Here's the thing.....publications WANT images that haven't been seen before. But you don't HAVE to give them anything you don't want to. And you DO need to check in with your photographer about usage. Are you allowed to give these images to anyone, anywhere, without further compensation to the photographer? Do you know the difference between editorial and commercial usage? Do you need to pay your photographer if the magazine won't pay for usage?

Already, the publication responded that they don't have the budget to pay for usage (which is how they respond about 80% of the time...even a the highest levels) So as the photographer and copyright owner (whoever pushes the shutter owns the copyright, unless otherwise agreed) the choice is mine.  In this particular case, I decided to let them use this photo, because they reach my exact target market of upscale New Yorkers plus many hotels in the city, and because I love the image so I would like to see it in print. Otherwise freebies are a non-starter.

I don’t need "exposure" which is always what the publication is offering, and when someone else benefits financially from the use of my images, so should I. My exceptions are limited. My other option would be to ask my client to pay for this extra usage. In some cases I do that, and the fee for them is nominal given the advantage of the exposure for them.  People DO look at the photos in an article, often before they read a word.  They DON'T look at photo credits.

So what if the magazine or publication is send a photographer to photograph you?
A photographer shooting for a publication is generally paid an editorial rate, though the publication typically asks that the photographer not release any other photos until 6 mos after the publication is released, which is usually 3 months after the shoot. For you, as the subject, that means you wait 3 months to see yourself in print, then you have to wait 6 more months to get any images from the photographer. (Always ask about these terms....a lot of people I photograph are surprised by them). Not only that, magazine editorial rates are typically between $100 and $500 (far less than a day rate for any serious professional photographer), so if you want copies of those images, and a look at what the magazine didn’t print, you should expect to pay a fee for them. All photographers work differently, so be sure to ask!

Lee Harris, multi- page feature story in Face The Current magazine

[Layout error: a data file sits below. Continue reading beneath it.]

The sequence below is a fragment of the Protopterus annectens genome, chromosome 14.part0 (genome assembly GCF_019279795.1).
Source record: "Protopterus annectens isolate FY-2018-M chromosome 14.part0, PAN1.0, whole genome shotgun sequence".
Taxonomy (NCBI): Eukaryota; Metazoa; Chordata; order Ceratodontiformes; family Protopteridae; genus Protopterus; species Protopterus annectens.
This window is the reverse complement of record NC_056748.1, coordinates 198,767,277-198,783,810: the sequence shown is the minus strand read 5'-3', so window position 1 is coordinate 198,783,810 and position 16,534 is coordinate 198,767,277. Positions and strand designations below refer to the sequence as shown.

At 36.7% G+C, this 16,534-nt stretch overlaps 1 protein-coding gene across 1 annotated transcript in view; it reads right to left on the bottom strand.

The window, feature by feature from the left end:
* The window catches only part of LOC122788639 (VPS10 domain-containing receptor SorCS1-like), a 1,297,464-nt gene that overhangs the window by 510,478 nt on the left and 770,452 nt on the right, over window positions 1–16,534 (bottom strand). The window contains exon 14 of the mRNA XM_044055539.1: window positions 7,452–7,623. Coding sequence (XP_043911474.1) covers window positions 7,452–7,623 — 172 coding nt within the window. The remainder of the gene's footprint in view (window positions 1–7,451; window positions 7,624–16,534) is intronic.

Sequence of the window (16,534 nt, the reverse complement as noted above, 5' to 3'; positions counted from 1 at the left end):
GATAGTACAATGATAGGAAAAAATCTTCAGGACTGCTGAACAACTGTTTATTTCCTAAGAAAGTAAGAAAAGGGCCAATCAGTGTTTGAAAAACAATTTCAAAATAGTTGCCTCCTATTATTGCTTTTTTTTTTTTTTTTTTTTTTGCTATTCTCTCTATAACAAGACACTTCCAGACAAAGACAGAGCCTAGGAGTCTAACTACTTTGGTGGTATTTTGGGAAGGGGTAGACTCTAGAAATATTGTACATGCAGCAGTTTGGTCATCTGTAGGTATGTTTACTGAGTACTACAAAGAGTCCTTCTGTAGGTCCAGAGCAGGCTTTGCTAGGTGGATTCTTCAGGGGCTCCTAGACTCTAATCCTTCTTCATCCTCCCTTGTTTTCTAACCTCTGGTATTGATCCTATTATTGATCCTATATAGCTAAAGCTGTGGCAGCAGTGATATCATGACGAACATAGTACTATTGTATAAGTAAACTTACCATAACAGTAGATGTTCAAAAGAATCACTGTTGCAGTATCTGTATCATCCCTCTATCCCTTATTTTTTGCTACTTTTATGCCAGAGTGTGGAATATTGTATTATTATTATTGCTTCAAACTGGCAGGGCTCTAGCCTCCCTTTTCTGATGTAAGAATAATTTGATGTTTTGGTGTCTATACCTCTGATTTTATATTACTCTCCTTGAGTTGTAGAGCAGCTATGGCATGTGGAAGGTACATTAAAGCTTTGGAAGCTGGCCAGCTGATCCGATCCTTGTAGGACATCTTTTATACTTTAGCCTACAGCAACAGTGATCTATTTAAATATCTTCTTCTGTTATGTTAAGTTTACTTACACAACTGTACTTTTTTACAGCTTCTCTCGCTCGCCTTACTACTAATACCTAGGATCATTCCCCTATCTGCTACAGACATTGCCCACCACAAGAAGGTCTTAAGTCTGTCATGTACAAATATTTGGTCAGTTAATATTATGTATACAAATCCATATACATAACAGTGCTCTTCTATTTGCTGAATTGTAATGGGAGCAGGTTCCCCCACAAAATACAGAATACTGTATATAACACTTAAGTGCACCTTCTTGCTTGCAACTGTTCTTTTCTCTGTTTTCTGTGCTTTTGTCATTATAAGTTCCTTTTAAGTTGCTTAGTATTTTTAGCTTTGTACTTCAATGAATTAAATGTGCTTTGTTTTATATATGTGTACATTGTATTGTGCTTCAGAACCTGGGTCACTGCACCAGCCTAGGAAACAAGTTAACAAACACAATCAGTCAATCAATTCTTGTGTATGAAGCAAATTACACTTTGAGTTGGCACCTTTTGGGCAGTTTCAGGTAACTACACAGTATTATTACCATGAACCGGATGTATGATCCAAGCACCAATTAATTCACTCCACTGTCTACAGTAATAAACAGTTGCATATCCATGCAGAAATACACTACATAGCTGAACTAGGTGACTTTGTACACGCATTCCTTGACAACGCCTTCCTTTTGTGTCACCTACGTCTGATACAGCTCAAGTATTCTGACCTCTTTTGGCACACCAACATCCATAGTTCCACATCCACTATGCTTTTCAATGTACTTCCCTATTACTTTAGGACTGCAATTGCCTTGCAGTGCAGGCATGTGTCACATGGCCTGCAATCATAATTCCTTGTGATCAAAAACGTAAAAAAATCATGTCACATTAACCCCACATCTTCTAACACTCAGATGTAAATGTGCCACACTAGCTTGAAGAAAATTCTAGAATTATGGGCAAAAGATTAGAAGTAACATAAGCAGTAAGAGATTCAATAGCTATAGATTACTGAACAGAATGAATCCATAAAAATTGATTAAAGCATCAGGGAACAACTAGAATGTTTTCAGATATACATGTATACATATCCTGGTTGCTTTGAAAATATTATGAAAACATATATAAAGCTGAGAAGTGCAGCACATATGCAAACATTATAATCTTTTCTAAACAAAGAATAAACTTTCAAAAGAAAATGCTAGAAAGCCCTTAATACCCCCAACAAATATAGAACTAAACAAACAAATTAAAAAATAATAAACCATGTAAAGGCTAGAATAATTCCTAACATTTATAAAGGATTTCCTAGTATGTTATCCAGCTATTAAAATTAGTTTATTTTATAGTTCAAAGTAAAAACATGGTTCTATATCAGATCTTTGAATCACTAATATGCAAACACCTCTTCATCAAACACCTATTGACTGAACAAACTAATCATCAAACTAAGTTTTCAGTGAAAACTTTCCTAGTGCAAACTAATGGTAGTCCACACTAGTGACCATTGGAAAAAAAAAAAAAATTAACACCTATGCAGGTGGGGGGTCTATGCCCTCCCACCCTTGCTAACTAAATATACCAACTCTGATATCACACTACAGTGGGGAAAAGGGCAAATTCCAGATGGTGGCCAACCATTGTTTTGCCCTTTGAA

So when the media comes asking you for an image to go with a story about you, ARE YOU READY?

-If you have done professional photos, do you have the print-ready, high resolution images at your fingertips?

-Are you super clear whether you can have these published without your photographer being paid further? Do you own the copyright? Or just the right to use an image for your own media? For how long? Do you know the difference in usage agreements?

-Are the images being published in a magazine or blog that makes a profit? If so, THEY are benefit from your images (this is a type of commercial usage), and chances are high your photographer needs to be paid above what you paid for the shoot originally. Check before you end up in a copyright infringement situation! Professional publications generally know better, but younger bloggers may not remember to ask!

-Do you know exactly what the photo credit on the images should be? Will the online version have links or tags, for you AND your photographer?

Why I love photographing women over 40.

I love photographing women over 40. They bring such beautiful energy to the process.

I instinctively know a lot about the psychology of photography.  This juicy TedX talk by a photographer and a psychologist really nailed some key issues we portrait photographers face.  I have lived it for over 2 decades as woman and as a professional photographer, primarily of women. Do you "Own it", "Pose", "Diminish" or "Avoid/Run" (in life, and in front of the camera)?   What a great observation by Peter Hurley!   I have worked with ALL of these types of clients over the last two decades.   Now I prefer to work with people who are really ready to "own it"....because my life is too short, and these are the people I can help most. If you are afraid to really see yourself, warts and all,  you will probably not like what I show you.  I am very good at getting to the heart of people, and exposing something deeper.
One of the reasons I now love photographing women over 40 is that they have come through the other side of this issue of self-acceptance. They are ready to own it.

I know what it feels  like to be 20-something with a warped self-image, always comparing myself and falling up short. It didn't help that I worked in the fashion photography business with gorgeous models on a daily basis.  At 5’6” and 120 lbs, I was always the shorter, fatter woman in the room by comparison.  

I have met so few women in their 20s who are truly comfortable in their own skins. Even many of my model friends back then were deeply insecure about how they looked....just like the Miss Universe in this TedX.....because imagine a life where every job you apply for (and you apply almost daily for jobs) involves sitting in a room of stunningly beautiful women...and sometimes the client just wants a redhead instead of a brunette...and it isn't really about you....but that isn't how it feels in the moment.  Most young women, if they are honest, find that "it's not about you" idea hard to understand. Thank goodness we can grow out of this stage.